Smokers With Adequate Vitamin C Intake Show a Preferable Pulmonary Function Test.J Am Coll Nutr 2015; 34(5):385-90JA
Airflow obstruction often results from the chronic inflammation caused by cigarette smoke. It has been concluded that cigarette smoke-induced oxidative damage is prevented by ascorbic acid on a cellular level. The purpose of the current study was to explore the effect of vitamin C intake on pulmonary function in established smokers (100 or more cigarettes) and never-smokers in a Korean population.
The 2974 enrolled men and women over the age of 40 in the Korea National Health and Nutrition Examination Survey IV 2008 were divided into 4 groups based on smoking patterns (never-smoker vs established smoker) and vitamin C intake from dietary assessment (higher vs lower; median value: 77.18 mg/day).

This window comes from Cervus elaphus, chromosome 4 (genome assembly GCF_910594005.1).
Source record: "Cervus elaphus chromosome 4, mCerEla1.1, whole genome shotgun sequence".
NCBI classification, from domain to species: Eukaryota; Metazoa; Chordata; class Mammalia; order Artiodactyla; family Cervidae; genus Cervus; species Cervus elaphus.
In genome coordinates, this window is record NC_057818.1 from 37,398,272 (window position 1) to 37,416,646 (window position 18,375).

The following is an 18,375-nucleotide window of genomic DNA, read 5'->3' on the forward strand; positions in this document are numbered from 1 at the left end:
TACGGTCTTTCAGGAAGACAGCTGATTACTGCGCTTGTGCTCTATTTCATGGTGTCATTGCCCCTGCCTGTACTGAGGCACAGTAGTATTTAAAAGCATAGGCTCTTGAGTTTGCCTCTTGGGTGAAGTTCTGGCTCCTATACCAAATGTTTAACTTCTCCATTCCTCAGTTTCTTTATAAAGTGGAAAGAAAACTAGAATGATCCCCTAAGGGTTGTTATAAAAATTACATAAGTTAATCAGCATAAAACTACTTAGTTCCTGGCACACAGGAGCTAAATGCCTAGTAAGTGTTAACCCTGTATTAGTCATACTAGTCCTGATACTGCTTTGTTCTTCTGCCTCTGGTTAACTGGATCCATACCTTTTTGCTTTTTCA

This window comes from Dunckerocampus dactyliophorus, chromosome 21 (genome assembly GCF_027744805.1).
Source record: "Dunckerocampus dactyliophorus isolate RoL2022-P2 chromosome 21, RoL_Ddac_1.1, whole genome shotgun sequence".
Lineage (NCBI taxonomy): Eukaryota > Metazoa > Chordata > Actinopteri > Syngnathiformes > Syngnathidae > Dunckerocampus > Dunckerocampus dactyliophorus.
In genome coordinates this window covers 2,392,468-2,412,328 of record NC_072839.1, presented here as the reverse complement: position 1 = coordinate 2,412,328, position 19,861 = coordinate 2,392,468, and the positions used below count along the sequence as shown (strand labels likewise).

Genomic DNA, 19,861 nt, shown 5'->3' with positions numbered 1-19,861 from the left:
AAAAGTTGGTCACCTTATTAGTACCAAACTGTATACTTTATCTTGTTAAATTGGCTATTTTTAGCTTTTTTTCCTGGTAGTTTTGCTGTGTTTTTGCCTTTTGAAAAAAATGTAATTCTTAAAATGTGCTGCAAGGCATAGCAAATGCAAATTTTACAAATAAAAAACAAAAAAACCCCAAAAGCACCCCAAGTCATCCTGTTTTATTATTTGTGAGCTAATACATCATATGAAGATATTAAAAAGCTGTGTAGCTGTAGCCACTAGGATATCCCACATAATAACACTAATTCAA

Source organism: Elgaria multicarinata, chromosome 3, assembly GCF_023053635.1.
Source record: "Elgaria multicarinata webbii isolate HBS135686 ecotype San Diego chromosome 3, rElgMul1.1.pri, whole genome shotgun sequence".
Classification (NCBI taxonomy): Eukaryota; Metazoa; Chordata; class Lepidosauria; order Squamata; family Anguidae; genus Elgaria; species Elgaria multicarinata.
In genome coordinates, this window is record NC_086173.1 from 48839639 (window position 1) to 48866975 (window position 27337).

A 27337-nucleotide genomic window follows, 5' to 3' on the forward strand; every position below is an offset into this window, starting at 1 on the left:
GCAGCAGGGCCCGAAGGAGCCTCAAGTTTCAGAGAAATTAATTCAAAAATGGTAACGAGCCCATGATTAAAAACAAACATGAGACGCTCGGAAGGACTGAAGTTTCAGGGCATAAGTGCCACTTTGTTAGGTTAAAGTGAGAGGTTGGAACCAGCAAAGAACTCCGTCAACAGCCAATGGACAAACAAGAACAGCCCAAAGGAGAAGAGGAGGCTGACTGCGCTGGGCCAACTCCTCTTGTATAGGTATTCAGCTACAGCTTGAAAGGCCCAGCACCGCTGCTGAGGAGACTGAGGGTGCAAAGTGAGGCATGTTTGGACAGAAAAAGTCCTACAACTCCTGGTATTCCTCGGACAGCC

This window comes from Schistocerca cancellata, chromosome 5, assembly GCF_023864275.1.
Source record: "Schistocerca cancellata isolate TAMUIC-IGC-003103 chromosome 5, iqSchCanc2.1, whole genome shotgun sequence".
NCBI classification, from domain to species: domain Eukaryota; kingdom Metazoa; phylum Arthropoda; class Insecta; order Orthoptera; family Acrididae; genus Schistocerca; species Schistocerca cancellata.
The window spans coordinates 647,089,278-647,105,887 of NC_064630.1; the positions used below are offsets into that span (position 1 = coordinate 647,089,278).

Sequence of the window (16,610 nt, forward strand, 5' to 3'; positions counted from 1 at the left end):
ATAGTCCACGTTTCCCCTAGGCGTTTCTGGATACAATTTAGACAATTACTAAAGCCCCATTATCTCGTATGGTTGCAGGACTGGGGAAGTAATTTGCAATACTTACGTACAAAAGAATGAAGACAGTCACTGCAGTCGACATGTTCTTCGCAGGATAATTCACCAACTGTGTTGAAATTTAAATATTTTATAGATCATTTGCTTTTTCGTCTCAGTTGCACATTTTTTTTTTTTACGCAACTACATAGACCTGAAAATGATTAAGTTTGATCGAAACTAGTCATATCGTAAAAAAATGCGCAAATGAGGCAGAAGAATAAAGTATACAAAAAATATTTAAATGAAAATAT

Univariate analysis showed associations between forced expiratory volume in 1 second (FEV1), FEV/forced vital capacity (FVC) and age, gender, body mass index (BMI), pack-years, vitamin C intake, and additional micronutrient intake. On multiple logistic regression analysis, the odds ratios (95% confidence interval) for FEV1 < 80% predicted were 1.000 (never-smokers, higher vitamin C intake), 1.067 (0.823, 1.383; never-smokers, lower vitamin C intake), 1.224 (0.871, 1.721; established smokers, higher vitamin C intake), and 1.479 (1.057, 2.072; established smokers, lower vitamin C intake). The odds ratios for FEV1/FVC < 0.70 were 1.177 (0.821, 1.687; never-smokers, lower vitamin C intake), 1.637 (1.094, 2.445; established smokers, higher vitamin C intake), and 2.093 (1.403, 3.122; established smokers, lower vitamin C intake) after adjusting for confounding factors (p < 0.001).
Korean smokers with adequate vitamin C intake showed a preferable pulmonary function test.